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acquaintance Adieu Aimsbury Allen answer Arbuthnot assure Bath believe Bristol coach court Dear Madam dear Sir death deserve desire Dublin Duchess Duke Dunciad England epistles Essay esteem expect favour fear forget friends friendship garden give glad Grace hands happy hath hear heart heartily hither honour hope humble servant Ireland John Searle kind kingdom Lady late least less LETTER live London Lord Bathurst Lord Bolingbroke Lord Carteret Lord Cobham's Lord Cornbury Lord Peterborow miles mind months moral never Newsham night November 22 obliged occasion Orrery pain pass person PHIS letter pleased pleasure poet Pope Pray tell printed Queensbury reason received sent shew sincerely Sir James Long soon sorry spirits stay SWIFT thank thing thought told town Twickenham Twitenham verses virtue week whole wish writ write
Page 124 - ... you have made my system as clear as I ought to have done and could not. It is indeed the same system as mine but illustrated with a ray of your own, as they say our natural body is the same still when it is glorified. I am sure I like it better than I did before, and so will every man else. I know I meant just what you explain, but I did not explain my own meaning so well as you. You understand me as well as I do myself, but you express me better than I could express myself.
Page 281 - I could wish you tried something in the descriptive way on any subject you please, mixed with vision and moral; like pieces of the old provenjal poets, which abound with fancy, and are the most amusing scenes in nature. There are three or four of this kind in Chaucer admirable: " the Flower and the Leaf" every body has been delighted with.
Page 11 - ... but envying or admiring, your grace. I dislike nothing in your letter but an affected apology for bad writing, bad spelling, and a bad pen; which you pretend Mr Gay found fault with; Wherein you affront Mr Gay, you affront me, and you affront yourself. False spelling is only excusable in a chambermaid, for I would not pardon it in any of your waiting-women.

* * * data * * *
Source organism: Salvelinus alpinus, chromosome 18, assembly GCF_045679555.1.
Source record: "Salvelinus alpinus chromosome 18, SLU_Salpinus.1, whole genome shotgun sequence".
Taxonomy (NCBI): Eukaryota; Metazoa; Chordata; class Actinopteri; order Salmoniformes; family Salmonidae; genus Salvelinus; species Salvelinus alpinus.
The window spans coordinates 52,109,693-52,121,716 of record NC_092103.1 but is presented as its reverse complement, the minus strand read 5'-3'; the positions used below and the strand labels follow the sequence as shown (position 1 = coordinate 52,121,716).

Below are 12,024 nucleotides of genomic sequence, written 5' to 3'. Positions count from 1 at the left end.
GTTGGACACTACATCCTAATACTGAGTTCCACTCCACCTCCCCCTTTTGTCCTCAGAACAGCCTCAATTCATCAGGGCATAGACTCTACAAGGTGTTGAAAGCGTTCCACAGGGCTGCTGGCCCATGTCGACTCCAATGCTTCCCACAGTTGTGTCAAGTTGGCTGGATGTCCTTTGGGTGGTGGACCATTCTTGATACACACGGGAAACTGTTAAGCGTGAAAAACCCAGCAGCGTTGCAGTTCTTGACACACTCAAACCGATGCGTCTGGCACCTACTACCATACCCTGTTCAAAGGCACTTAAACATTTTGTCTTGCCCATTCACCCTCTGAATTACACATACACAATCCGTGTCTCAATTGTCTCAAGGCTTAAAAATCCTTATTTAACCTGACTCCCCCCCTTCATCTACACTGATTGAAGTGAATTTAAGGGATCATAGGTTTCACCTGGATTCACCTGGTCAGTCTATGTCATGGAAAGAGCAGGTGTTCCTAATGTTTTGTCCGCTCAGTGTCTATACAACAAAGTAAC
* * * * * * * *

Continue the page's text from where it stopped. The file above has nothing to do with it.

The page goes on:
Page 42 - I recover this lameness, and live long enough to see you either here or there. I forget again to tell you that the Scheme of paying Debts by a Tax on Vices is not one syllable mine,1 but of a young clergyman whom I countenance.
Page 17 - The Duchess of Marlborough makes great court to me; but I am too old for her, mind and body...
Page 95 - It was I began with the petition to you of Orna me, and now you come like an unfair merchant to charge me with being in your debt ; which by your way of reckoning I...
Page 88 - I have left is to walk and ride ; the first I can do tolerably : but the latter, for want of good weather at this season, is seldom in my power ; and having not an ounce of flesh about me, my skin come off in ten miles riding, because my skin and bone cannot agree together.
Page 52 - I will not render them less important, or less interesting, by sparing vice and folly, or by betraying the cause of truth and virtue. I will take care they shall be such, as no man can be angry at but the persons I would have angry.
Page 48 - I think of more than mortality, and what you mention of collecting the best monuments we can of our friends, their own images in their writings : (for those are the best, when their minds are such as Mr. Gay's was, and as yours is.) I am preparing also for my own; and have nothing so much at heart, as to shew the silly world that men of Wit, or even Poets, may be the most moral of mankind.
Page 187 - I found my Lord Peterborough on his couch, where he gave me an account of the excessive sufferings he had passed through, with a weak voice, but spirited. He talked of nothing but the great amendment of his condition, and of finishing the buildings and gardens for his best friend to enjoy after him ; that he had one care more, when he went into France, which was, to give a true account to posterity of some parts of history in Queen Anne's reign, which...